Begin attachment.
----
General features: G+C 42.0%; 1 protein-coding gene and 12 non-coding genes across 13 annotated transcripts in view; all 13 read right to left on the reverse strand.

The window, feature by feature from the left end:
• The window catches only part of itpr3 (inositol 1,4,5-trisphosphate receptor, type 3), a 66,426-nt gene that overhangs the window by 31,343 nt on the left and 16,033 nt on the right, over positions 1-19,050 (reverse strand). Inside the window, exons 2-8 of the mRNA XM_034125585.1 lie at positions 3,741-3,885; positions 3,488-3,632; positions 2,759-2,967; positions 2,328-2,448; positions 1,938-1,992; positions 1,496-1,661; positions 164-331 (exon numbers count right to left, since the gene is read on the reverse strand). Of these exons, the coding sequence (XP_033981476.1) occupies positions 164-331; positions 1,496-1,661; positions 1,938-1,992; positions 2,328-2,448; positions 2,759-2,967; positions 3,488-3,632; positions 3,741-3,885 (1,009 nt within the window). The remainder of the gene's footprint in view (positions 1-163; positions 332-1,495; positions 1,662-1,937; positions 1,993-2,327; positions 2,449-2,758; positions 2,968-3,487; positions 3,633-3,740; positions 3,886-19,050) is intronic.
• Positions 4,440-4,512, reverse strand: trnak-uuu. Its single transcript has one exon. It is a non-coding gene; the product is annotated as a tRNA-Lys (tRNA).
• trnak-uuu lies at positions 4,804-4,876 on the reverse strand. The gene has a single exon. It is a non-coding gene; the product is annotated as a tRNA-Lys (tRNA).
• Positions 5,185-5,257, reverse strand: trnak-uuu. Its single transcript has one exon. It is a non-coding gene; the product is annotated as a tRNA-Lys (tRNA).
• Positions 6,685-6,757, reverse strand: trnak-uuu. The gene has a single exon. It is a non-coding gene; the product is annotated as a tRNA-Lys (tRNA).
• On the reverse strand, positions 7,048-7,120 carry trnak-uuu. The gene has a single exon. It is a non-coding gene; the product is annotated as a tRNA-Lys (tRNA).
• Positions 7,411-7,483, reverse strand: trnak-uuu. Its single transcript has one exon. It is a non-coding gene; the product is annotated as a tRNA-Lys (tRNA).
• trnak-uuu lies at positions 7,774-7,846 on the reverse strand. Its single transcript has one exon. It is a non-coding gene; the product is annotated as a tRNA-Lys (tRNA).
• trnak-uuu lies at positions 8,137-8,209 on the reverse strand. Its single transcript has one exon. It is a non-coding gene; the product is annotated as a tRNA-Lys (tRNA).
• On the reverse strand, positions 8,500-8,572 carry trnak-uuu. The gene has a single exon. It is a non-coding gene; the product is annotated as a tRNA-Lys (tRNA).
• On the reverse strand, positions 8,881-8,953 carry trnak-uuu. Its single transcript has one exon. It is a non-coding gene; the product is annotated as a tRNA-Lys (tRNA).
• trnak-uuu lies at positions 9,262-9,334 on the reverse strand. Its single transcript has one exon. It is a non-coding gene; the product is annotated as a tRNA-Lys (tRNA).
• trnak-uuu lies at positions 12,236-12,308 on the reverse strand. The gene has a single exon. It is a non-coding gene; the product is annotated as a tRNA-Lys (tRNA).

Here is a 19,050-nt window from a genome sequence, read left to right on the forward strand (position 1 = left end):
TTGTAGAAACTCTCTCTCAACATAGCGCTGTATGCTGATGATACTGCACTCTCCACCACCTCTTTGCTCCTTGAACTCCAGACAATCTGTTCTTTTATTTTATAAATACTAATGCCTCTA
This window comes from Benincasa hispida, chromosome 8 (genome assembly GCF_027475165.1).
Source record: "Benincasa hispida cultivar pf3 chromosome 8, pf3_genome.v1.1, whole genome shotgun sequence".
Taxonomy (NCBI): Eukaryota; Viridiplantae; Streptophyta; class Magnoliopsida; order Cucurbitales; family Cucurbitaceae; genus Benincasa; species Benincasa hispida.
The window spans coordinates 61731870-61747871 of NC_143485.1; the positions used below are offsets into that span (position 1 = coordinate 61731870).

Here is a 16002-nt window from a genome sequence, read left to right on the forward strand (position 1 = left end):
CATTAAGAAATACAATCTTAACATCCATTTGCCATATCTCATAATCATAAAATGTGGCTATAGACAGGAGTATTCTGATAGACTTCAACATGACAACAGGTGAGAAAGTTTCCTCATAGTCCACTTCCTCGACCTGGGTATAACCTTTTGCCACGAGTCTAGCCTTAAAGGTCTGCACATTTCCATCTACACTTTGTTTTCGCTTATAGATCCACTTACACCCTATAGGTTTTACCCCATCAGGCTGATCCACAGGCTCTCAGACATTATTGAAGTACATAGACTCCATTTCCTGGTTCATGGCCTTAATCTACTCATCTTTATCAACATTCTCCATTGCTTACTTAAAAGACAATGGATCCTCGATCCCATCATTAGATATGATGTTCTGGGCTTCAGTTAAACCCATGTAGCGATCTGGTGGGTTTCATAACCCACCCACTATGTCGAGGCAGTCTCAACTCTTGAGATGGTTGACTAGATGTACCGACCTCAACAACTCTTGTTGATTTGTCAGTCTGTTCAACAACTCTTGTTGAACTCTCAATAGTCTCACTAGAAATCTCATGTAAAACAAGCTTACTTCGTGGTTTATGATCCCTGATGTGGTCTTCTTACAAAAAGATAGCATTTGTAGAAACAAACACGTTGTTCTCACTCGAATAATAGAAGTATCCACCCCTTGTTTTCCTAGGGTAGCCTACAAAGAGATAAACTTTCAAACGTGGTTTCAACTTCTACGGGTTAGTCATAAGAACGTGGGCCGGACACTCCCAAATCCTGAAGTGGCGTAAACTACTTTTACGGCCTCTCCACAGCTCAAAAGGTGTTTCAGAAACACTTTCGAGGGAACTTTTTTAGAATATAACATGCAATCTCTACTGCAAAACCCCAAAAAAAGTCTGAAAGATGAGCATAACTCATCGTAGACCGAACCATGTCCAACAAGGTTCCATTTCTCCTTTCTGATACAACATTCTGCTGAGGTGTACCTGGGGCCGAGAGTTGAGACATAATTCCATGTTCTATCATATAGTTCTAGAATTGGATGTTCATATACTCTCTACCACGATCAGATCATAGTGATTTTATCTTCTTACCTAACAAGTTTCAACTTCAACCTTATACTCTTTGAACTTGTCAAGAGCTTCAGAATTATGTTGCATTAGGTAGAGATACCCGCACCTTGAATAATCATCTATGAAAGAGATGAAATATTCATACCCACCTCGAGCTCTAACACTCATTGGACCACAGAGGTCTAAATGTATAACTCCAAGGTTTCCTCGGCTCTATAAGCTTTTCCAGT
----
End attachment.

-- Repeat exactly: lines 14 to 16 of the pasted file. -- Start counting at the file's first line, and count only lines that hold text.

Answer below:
• trnak-uuu lies at positions 9,262-9,334 on the reverse strand. Its single transcript has one exon. It is a non-coding gene; the product is annotated as a tRNA-Lys (tRNA).
• trnak-uuu lies at positions 12,236-12,308 on the reverse strand. The gene has a single exon. It is a non-coding gene; the product is annotated as a tRNA-Lys (tRNA).

Here is a 19,050-nt window from a genome sequence, read left to right on the forward strand (position 1 = left end):